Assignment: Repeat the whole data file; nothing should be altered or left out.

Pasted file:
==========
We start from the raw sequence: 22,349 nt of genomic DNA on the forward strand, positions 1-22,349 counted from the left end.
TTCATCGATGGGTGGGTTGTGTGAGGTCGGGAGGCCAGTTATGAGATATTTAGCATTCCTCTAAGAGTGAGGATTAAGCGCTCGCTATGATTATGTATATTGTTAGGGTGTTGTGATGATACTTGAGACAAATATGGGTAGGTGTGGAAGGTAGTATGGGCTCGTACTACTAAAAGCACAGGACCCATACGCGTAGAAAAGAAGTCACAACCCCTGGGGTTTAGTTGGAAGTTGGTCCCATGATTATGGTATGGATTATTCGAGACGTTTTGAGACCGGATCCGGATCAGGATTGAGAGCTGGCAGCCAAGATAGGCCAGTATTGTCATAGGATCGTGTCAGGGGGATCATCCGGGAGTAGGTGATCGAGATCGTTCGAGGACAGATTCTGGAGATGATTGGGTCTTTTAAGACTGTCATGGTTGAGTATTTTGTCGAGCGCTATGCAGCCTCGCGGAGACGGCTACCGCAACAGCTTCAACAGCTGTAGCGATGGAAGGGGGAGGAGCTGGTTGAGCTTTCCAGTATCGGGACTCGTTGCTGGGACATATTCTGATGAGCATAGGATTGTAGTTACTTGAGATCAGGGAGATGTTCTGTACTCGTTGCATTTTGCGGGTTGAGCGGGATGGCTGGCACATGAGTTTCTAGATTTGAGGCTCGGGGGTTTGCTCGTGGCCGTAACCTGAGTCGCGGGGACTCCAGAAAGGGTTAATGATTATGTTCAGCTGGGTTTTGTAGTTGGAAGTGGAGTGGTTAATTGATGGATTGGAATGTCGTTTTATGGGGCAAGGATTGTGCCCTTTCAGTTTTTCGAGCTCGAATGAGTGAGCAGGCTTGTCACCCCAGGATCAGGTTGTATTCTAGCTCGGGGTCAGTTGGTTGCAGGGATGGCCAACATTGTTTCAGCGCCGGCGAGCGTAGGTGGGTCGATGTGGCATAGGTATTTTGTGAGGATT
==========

We start from the raw sequence: 22,349 nt of genomic DNA on the forward strand, positions 1-22,349 counted from the left end.
TTCATCGATGGGTGGGTTGTGTGAGGTCGGGAGGCCAGTTATGAGATATTTAGCATTCCTCTAAGAGTGAGGATTAAGCGCTCGCTATGATTATGTATATTGTTAGGGTGTTGTGATGATACTTGAGACAAATATGGGTAGGTGTGGAAGGTAGTATGGGCTCGTACTACTAAAAGCACAGGACCCATACGCGTAGAAAAGAAGTCACAACCCCTGGGGTTTAGTTGGAAGTTGGTCCCATGATTATGGTATGGATTATTCGAGACGTTTTGAGACCGGATCCGGATCAGGATTGAGAGCTGGCAGCCAAGATAGGCCAGTATTGTCATAGGATCGTGTCAGGGGGATCATCCGGGAGTAGGTGATCGAGATCGTTCGAGGACAGATTCTGGAGATGATTGGGTCTTTTAAGACTGTCATGGTTGAGTATTTTGTCGAGCGCTATGCAGCCTCGCGGAGACGGCTACCGCAACAGCTTCAACAGCTGTAGCGATGGAAGGGGGAGGAGCTGGTTGAGCTTTCCAGTATCGGGACTCGTTGCTGGGACATATTCTGATGAGCATAGGATTGTAGTTACTTGAGATCAGGGAGATGTTCTGTACTCGTTGCATTTTGCGGGTTGAGCGGGATGGCTGGCACATGAGTTTCTAGATTTGAGGCTCGGGGGTTTGCTCGTGGCCGTAACCTGAGTCGCGGGGACTCCAGAAAGGGTTAATGATTATGTTCAGCTGGGTTTTGTAGTTGGAAGTGGAGTGGTTAATTGATGGATTGGAATGTCGTTTTATGGGGCAAGGATTGTGCCCTTTCAGTTTTTCGAGCTCGAATGAGTGAGCAGGCTTGTCACCCCAGGATCAGGTTGTATTCTAGCTCGGGGTCAGTTGGTTGCAGGGATGGCCAACATTGTTTCAGCGCCGGCGAGCGTAGGTGGGTCGATGTGGCATAGGTATTTTGTGAGGATT